July 10, 2013 - A gentleman and a very funny guy."
Many, many moons before Armie Hammer donned the mask, Oxford's own Brace Beemer was the Lone Ranger. To those who can recall the Golden Age of Radio, he will forever be the masked hero. Photo courtesy of the Northeast Oakland Historical Museum. (click for larger version)
That's how radio veteran and legendary disc jockey Chuck Daugherty described Brace Beemer, who voiced the Lone Ranger from 1941-54 on WXYZ radio in Detroit.
"Everybody respected Brace very much," said the 83-year-old Shelby Township resident. "He was a tall, good-looking guy with a great voice. He had it all."
Beemer lent his booming, manly voice to the masked man in more than 2,000 radio episodes. He wasn't the character's first voice, but he was certainly the most famous voice in the show's 21-year run on radio.
Despite the widespread fame of his character, Beemer never "pulled the 'star' crap," according to Daugherty. "He was just a buddy to everybody."
Daugherty worked with Beemer, who lived in Oxford Township from 1942-65, on "The Lone Ranger" radio show from 1953 through its end in September 1954.
His main role was that of second announcer, which he described as "the guy who did the commercials."
But Daugherty, who was in his early 20s at the time, also did some acting, playing the part of an old prospector and serving as the main announcer/narrator whenever the show's famous Fred Foy was unavailable.
He also worked on another WXYZ radio show, "Sergeant Preston of the Yukon," which ran from 1938-55 and featured the adventures of a Royal Canadian Mounted Policeman and his faithful canine companion, Yukon King. Beemer briefly played Sergeant Preston after the Lone Ranger ended.
Putting on a radio show like "The Lone Ranger" wasn't glamorous like the movies or television. It was actually a lot of hard work, according to Daugherty.
For each episode, he said the cast did three rehearsals, then performed a half-hour version that was recorded for stations outside the network and a 25-minute version that was aired live on network stations at 7:30 p.m. on Mondays, Wednesdays and Fridays.
"That's why it was so good," he said. "We had a lot of practice."
Daugherty believes the reason that the Lone Ranger "lives on" 80 years after the character was first introduced on the airwaves in 1933 is because the show was "done so well" and was "so real."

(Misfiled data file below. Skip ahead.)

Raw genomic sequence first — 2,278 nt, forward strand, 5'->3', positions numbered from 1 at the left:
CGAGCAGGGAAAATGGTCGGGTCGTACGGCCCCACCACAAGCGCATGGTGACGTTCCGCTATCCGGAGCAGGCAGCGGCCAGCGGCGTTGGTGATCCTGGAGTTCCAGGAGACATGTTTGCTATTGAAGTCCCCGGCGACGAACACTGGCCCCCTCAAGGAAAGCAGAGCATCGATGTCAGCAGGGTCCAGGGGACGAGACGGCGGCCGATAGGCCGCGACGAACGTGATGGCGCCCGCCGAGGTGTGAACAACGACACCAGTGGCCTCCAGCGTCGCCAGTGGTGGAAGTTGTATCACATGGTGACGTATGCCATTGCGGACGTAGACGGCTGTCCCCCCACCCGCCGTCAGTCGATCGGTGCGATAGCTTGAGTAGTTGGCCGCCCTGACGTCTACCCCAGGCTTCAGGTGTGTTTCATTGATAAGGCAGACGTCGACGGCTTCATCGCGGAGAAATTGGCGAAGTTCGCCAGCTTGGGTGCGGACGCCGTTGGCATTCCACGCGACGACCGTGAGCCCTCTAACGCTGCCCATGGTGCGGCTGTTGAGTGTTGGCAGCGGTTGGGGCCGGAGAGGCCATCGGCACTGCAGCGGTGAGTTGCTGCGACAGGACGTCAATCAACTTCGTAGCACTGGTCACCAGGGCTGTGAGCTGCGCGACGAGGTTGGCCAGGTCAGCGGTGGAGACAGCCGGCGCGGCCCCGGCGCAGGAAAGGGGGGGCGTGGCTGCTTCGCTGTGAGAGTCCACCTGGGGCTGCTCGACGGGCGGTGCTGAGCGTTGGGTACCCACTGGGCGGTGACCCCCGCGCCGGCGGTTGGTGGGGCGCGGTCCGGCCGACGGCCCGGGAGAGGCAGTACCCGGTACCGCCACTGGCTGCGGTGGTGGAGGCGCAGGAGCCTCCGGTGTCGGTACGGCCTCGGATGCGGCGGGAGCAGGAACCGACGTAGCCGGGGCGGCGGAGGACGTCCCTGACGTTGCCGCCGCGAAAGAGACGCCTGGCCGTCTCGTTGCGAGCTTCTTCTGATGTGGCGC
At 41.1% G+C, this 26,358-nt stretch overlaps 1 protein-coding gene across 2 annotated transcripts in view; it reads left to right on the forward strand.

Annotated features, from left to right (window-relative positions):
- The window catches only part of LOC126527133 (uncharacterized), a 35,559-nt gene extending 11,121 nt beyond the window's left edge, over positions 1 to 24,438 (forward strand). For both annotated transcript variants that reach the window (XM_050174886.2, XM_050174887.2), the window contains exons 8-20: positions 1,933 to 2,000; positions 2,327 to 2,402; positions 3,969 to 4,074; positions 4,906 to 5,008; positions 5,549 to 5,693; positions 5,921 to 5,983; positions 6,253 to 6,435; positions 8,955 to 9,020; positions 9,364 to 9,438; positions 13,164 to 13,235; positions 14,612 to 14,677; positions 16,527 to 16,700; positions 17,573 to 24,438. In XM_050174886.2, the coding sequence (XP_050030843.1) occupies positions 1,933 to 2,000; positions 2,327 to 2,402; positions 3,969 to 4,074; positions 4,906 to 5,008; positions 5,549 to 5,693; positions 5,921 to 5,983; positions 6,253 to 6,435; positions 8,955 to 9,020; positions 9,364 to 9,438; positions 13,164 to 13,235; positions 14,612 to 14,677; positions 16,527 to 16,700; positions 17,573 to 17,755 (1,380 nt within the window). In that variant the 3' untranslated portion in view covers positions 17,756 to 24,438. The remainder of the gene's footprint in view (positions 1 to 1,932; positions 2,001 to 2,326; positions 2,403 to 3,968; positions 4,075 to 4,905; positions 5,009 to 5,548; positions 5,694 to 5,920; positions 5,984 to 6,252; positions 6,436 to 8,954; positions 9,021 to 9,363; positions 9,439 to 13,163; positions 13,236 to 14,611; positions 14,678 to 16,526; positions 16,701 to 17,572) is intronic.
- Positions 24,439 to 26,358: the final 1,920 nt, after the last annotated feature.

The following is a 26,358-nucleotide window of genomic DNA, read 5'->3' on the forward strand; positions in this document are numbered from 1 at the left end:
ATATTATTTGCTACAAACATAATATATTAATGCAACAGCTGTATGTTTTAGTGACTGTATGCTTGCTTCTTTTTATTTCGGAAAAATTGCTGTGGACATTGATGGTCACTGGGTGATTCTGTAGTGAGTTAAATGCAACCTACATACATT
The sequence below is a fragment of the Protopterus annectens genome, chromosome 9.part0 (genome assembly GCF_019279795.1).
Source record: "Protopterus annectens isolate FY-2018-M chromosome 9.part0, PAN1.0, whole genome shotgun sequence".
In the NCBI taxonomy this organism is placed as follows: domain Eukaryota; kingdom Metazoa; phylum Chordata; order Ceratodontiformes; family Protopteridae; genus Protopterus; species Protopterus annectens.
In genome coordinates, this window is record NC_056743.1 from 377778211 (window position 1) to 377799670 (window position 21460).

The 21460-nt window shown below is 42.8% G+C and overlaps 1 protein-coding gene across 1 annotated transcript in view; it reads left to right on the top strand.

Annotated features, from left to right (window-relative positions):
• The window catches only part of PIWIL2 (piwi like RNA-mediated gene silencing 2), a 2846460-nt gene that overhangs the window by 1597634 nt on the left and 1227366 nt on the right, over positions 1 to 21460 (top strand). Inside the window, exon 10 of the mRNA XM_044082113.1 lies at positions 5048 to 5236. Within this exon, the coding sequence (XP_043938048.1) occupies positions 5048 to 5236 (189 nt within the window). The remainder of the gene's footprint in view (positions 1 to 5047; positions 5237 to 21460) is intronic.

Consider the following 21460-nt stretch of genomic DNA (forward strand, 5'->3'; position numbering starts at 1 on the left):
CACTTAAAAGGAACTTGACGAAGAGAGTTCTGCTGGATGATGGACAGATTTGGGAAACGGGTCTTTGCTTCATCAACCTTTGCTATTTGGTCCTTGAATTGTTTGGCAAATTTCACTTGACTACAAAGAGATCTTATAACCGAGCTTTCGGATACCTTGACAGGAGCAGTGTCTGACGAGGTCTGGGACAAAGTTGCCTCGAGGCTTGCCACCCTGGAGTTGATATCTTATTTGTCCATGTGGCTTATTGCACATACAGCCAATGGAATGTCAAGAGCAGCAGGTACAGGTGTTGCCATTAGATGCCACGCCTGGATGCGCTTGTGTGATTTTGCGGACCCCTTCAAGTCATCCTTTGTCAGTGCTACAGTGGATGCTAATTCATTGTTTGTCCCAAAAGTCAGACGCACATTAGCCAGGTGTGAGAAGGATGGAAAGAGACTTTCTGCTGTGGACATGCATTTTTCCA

He said the people who acted in these "so-called kids' dramas" were "artists" and that's why "these shows were classics."
"These guys could do things with their voices that very few people could," Daugherty said.
"The Lone Ranger" reached more than 80 million listeners across 129 radio stations from the Atlantic to the Pacific. Approximately 80 percent of those listeners were adults.
"Radio was big," Daugherty said. "It was the thing back in the 1930s and 1940s. Radio was it."
Most of the show's action took place in a single room shared by all the actors.
"The acting studio only had one microphone in it and it hung down in the center," Daugherty said. "Everybody had to play around that one microphone."
Beemer and his co-star, John Todd, who voiced Tonto, had their own chairs. Everyone else sat on two long benches.
Daugherty recalled how Todd, who was in his mid-70s at that point in the show, "tended to fall asleep from time to time" during the broadcasts.
When it was Todd's turn to speak, his fellow cast members would wake him and help him over to the microphone.
As he searched for his place in the script, Todd would say things like "ugh" and "kemosabe" a lot in order to avoid having dead air. "Dead air on radio is a real no-no," Daugherty said.
Kemosabe (or ke-mo sah-bee) is an American Indian word that means "trusty scout" or "faithful friend." Tonto often referred to the Lone Ranger using this well-known term of endearment.
Daugherty is glad to see Oxford honoring Beemer and the masked hero he "personified" so well.
"It's about time," he said. "(The Lone Ranger) was one of the top stars in the country. He was bigger than a movie star."
CJ Carnacchio is editor for The Oxford Leader. He lives in the Village of Oxford with his wife Connie and daughter Larissa. When he's not busy working on the newspaper, he enjoys cigars/pipes, Martinis/Scotch, hunting and fishing.